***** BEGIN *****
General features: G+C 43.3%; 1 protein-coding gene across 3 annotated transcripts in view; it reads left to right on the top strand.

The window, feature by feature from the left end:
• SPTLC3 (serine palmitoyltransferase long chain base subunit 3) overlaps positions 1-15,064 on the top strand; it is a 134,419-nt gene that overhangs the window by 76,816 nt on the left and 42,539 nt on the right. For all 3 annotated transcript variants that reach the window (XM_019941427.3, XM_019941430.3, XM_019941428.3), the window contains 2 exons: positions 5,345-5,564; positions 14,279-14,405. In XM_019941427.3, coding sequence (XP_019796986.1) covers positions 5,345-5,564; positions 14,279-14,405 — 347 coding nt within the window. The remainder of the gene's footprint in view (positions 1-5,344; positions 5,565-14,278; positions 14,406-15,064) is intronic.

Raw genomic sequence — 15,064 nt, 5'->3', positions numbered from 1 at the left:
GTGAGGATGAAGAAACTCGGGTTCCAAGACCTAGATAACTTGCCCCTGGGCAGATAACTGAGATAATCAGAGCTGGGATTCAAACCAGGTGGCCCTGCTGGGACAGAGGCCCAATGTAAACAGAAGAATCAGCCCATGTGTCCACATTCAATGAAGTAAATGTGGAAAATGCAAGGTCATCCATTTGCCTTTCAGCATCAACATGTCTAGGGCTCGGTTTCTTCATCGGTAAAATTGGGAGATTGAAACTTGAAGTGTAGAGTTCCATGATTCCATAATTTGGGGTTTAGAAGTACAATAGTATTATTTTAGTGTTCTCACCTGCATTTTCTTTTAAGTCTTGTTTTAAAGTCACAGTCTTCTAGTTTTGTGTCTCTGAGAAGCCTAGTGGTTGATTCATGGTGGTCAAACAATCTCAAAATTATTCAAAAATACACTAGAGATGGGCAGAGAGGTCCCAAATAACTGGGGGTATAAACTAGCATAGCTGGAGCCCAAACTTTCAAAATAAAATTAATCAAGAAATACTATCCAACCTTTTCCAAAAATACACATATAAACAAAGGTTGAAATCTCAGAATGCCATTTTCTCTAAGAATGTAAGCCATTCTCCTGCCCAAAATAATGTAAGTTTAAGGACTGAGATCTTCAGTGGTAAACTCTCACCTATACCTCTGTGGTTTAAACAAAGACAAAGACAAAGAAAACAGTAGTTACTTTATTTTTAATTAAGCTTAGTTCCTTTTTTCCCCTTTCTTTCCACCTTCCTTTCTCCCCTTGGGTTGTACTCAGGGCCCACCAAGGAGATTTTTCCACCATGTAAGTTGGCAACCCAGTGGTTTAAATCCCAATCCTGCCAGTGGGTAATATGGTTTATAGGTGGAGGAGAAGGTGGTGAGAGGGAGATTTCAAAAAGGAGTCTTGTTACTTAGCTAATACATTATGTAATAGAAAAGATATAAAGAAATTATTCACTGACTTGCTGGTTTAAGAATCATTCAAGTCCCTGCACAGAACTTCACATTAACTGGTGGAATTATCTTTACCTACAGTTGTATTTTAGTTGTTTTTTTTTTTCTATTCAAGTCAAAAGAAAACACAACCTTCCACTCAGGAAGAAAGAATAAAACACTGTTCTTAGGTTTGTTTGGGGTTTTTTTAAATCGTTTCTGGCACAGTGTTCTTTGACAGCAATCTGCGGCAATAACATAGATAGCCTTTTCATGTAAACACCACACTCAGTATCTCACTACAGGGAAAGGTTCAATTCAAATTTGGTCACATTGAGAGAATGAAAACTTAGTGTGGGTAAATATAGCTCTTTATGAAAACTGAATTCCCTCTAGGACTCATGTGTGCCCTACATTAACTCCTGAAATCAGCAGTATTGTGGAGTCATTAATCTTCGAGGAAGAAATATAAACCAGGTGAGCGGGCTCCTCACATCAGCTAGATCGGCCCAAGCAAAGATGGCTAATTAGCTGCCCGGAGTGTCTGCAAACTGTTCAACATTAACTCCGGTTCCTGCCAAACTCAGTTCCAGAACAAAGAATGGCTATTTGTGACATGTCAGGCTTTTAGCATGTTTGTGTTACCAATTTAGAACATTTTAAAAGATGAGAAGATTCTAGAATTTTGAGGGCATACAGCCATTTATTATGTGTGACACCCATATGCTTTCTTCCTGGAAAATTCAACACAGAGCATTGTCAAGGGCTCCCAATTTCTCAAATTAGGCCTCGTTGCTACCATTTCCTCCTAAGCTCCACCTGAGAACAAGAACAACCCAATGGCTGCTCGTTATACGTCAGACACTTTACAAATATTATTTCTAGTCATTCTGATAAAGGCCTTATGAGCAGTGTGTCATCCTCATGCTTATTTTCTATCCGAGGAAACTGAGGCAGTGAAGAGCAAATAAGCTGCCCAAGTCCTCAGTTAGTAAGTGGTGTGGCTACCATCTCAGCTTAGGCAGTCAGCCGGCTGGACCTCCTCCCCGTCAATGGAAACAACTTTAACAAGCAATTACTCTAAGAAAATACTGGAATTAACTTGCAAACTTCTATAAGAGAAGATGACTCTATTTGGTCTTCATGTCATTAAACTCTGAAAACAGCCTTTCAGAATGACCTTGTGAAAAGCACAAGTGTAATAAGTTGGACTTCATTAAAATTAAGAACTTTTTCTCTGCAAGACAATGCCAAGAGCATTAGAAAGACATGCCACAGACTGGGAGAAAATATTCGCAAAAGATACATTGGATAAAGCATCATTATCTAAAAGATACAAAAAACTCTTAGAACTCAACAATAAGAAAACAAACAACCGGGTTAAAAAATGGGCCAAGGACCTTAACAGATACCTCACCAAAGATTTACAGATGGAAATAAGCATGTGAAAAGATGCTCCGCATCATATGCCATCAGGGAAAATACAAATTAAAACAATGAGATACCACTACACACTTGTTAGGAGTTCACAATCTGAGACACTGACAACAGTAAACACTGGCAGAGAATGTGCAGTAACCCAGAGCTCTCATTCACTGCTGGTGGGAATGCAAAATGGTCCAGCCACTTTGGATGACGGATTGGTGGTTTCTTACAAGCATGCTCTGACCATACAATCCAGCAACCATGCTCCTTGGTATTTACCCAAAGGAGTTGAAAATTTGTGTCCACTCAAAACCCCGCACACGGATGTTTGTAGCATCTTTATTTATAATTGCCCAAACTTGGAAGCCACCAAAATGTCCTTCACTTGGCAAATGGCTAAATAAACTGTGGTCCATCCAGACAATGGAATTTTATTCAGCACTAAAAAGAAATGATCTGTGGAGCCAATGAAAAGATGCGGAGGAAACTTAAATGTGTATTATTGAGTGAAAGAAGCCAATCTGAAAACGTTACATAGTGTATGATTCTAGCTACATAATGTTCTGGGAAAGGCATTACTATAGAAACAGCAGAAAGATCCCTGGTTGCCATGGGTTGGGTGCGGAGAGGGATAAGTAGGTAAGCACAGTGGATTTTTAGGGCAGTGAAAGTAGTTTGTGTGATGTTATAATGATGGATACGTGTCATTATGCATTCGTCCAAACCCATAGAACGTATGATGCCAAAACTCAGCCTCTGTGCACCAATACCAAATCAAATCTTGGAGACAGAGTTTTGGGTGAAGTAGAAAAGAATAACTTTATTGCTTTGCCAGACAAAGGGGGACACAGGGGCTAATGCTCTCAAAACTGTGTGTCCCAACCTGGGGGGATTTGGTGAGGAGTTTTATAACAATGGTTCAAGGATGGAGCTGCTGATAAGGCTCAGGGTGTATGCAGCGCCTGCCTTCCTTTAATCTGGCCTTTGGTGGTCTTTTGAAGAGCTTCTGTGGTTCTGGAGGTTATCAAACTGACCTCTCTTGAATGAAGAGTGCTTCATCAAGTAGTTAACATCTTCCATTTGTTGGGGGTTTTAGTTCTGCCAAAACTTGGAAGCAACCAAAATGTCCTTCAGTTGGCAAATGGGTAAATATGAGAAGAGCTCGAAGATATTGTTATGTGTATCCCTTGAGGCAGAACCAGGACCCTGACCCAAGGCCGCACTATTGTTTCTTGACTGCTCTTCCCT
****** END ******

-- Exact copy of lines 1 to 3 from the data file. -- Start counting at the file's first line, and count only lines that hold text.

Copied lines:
General features: G+C 43.3%; 1 protein-coding gene across 3 annotated transcripts in view; it reads left to right on the top strand.

The window, feature by feature from the left end:
• SPTLC3 (serine palmitoyltransferase long chain base subunit 3) overlaps positions 1-15,064 on the top strand; it is a 134,419-nt gene that overhangs the window by 76,816 nt on the left and 42,539 nt on the right. For all 3 annotated transcript variants that reach the window (XM_019941427.3, XM_019941430.3, XM_019941428.3), the window contains 2 exons: positions 5,345-5,564; positions 14,279-14,405. In XM_019941427.3, coding sequence (XP_019796986.1) covers positions 5,345-5,564; positions 14,279-14,405 — 347 coding nt within the window. The remainder of the gene's footprint in view (positions 1-5,344; positions 5,565-14,278; positions 14,406-15,064) is intronic.